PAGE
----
Sid and Sting start the match and Sid shoves him, but Sting responds with a tackle and some facebusters. Sid immediately responds with a chokeslam and Sid & Vader double team Sting in their corner. They end up sending both Sting & Davey to the floor, but they return to hit flying clotheslines from the same turnbuckle. (Hey, they must have watched the Steiners/Headshrinkers match from Mania!) Sid & Vader regroup before Vader and Bulldog enter the match. Davey fights off double teaming and reverses a suplex, but Vader answers with an avalanche attack. Sid also comes in and wears Davey down with holds until Vader returns and hits another avalanche. He then takes off his mask and taunts Sting. Davey attempts a sunset flip and Vader attempts to sit on him, but both of them miss. Then, Sid returns and locks Bulldog in a nerve hold. Davey fights back and slams Sid, but he hurts his back. This opens the door for Vader and Race holds Bulldog for an attack, but Vader accidentally hits Harley. Sting makes a hot tag and takes out both men. Sid comically teeters in the ropes and Vader misses a corner splash, but Sid recovers and attacks Sting. Sid & Vader double team him and Vader hits a flying avalanche before attempting a superplex. Sting blocks it with biting, but he falls victim to more double teaming. Sid eventually misses an elbow, so Sting tags Davey. However, Sid cuts off his attack. Vader then hits Davey with a Samoan Drop and a Vader Bomb, but Sting breaks up the pin. Sid and Sting fight to the ramp, so Vader goes to the top and hits a moonsault!! Sting spots him, so he flies into the ring to break up the pin and Bulldog surprises Vader with a crucifix pin for the win.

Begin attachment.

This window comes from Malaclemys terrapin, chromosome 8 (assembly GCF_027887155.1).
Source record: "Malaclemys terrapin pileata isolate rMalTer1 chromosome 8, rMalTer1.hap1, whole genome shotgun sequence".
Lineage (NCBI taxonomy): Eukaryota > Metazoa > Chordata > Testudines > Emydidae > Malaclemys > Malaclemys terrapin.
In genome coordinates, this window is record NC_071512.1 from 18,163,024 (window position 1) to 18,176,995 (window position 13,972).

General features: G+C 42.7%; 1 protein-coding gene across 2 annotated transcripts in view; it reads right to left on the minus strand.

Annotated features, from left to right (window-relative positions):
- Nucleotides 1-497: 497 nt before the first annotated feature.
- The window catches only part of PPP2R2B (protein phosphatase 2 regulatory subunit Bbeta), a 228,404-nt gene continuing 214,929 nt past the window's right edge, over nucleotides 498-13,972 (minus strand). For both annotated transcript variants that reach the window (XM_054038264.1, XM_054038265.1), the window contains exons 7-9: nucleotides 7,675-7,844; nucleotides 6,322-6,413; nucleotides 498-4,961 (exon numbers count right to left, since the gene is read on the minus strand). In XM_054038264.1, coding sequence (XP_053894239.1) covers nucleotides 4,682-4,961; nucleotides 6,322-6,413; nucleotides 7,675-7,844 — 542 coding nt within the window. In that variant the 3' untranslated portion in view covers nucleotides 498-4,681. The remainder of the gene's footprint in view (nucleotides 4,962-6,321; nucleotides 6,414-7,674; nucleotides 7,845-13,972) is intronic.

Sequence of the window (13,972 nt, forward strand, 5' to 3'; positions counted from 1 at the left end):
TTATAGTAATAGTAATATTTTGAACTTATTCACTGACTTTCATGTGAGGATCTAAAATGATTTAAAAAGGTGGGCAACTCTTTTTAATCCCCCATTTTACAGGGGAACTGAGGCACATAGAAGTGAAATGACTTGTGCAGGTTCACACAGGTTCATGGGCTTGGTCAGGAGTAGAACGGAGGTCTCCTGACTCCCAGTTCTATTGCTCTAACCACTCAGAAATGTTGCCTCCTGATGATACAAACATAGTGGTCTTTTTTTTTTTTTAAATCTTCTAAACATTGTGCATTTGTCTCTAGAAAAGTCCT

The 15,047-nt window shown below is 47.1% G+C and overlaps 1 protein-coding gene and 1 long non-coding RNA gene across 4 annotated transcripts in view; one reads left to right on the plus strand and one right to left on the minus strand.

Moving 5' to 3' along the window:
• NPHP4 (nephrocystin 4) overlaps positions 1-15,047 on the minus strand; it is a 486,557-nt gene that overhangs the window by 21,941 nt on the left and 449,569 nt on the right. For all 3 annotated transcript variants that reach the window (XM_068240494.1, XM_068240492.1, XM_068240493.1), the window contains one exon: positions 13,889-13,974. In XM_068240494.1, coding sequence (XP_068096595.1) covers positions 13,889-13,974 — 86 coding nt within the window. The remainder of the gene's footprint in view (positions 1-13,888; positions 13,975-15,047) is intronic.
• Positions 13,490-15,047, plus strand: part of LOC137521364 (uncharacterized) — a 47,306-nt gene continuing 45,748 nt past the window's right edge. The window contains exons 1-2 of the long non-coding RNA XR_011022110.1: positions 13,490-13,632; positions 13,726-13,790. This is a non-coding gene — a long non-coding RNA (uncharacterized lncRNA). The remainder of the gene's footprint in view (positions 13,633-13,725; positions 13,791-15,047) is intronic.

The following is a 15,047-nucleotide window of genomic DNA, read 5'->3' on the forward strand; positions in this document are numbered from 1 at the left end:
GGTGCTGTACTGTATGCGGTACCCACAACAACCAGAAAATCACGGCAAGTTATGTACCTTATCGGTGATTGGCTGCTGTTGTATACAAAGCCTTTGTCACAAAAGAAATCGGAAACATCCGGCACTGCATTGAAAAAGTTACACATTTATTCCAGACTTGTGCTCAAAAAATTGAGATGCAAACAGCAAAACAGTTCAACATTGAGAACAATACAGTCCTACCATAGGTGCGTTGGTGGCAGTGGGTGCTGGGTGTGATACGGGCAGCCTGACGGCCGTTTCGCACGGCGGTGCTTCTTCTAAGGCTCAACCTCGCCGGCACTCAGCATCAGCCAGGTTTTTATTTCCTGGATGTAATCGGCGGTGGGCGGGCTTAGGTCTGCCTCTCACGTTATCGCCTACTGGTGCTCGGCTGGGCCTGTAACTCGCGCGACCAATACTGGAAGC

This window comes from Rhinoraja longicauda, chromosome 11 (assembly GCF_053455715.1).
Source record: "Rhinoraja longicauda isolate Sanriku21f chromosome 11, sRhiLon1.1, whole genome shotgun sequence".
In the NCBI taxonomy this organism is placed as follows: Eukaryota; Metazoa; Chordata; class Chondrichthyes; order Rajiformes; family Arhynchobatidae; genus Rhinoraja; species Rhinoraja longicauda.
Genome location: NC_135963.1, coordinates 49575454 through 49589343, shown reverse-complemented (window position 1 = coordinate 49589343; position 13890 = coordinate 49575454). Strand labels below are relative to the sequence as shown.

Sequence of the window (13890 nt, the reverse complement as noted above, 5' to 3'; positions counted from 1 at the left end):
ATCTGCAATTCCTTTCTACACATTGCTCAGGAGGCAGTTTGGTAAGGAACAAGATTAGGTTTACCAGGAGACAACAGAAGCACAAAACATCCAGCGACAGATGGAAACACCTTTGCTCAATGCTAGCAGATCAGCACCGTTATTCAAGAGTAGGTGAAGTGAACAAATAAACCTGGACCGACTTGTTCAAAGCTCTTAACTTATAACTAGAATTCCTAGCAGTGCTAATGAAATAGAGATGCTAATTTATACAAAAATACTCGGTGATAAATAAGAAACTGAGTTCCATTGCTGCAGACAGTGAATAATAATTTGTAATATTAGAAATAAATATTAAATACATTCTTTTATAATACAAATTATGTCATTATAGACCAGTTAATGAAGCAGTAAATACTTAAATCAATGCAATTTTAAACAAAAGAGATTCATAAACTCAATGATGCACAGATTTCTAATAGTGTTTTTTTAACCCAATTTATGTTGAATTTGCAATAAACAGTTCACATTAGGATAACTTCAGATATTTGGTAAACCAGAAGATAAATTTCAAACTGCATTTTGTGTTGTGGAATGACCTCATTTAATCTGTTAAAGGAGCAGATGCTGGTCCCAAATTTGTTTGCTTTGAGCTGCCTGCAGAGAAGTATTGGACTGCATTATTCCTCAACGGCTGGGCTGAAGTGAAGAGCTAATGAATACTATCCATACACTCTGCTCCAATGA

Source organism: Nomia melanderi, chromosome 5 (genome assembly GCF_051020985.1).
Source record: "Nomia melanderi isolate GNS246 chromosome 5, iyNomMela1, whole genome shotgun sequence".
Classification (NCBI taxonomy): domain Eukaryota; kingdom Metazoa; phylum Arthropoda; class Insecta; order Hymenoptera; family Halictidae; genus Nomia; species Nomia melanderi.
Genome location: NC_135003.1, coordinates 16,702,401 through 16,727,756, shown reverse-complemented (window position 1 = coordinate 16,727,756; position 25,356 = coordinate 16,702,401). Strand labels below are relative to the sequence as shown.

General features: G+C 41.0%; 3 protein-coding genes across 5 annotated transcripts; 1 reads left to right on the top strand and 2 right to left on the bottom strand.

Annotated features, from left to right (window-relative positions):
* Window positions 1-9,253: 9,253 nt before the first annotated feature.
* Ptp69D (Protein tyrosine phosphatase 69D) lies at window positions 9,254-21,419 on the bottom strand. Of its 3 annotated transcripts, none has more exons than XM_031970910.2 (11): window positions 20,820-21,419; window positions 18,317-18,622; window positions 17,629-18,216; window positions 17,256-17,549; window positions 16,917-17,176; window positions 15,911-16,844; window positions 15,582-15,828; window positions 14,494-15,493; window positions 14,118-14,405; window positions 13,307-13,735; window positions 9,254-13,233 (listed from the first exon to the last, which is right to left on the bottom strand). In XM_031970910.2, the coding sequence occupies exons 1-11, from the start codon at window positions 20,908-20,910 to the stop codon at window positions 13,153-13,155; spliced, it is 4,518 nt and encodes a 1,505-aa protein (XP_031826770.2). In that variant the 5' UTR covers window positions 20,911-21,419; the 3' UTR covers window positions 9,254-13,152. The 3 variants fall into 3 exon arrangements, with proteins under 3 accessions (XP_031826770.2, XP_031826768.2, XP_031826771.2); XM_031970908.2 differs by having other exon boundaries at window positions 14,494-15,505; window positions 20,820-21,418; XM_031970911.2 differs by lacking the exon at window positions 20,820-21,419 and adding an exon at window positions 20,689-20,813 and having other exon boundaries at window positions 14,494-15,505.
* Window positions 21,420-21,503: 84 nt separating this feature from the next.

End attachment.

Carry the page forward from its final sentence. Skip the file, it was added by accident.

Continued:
This was a really fun match. They kept it exciting from start to finish and busted out some great spots. I always love seeing Vader do his moonsault. It’s so impressive. It also helps that this was the only match that got a good reaction from the crowd. I guess they let Davey get the win because they’re still building his feud with Vader, but I think Sting looked more impressive in this.
Winners: Sting & Bulldog (16:44)
After the match, an angry Vader throws a fit and bops Tony on the shoulder. (Tony practically no-sells it. I’m guessing Vader wasn’t supposed to do it.) Tony and Jesse then recap the night and Jesse says he’s going to grab the girls and head to New Orleans. Tony ignores that comment and says goodnight.
– The main event was fun.
– The Scorpio & Bagwell tag match was good.
– It was nice seeing Regal.
– The other matches were either bad or underwhelming.
– The crowd was dead for much of the show.
– Erik Watts is still around, for some reason.
Performer of the Night:
I’m going to give it to Vader. He was impressive as always and I always love seeing him do the moonsault. Plus, I got a good chuckle from Vader randomly smacking Tony Schiavone after the match.
This show was below average. Most of the card was unimpressive and lackluster. The main event was fun, but it didn’t feel important. This was another PPV where the WCW Title was treated as an afterthought. (Vader is still champion, but he was in a tag match.) It wasn’t a terrible show, but it was underwhelming.
My next review will be SummerSlam ‘93, so climb aboard the Lex Express!! Look for the review next Saturday.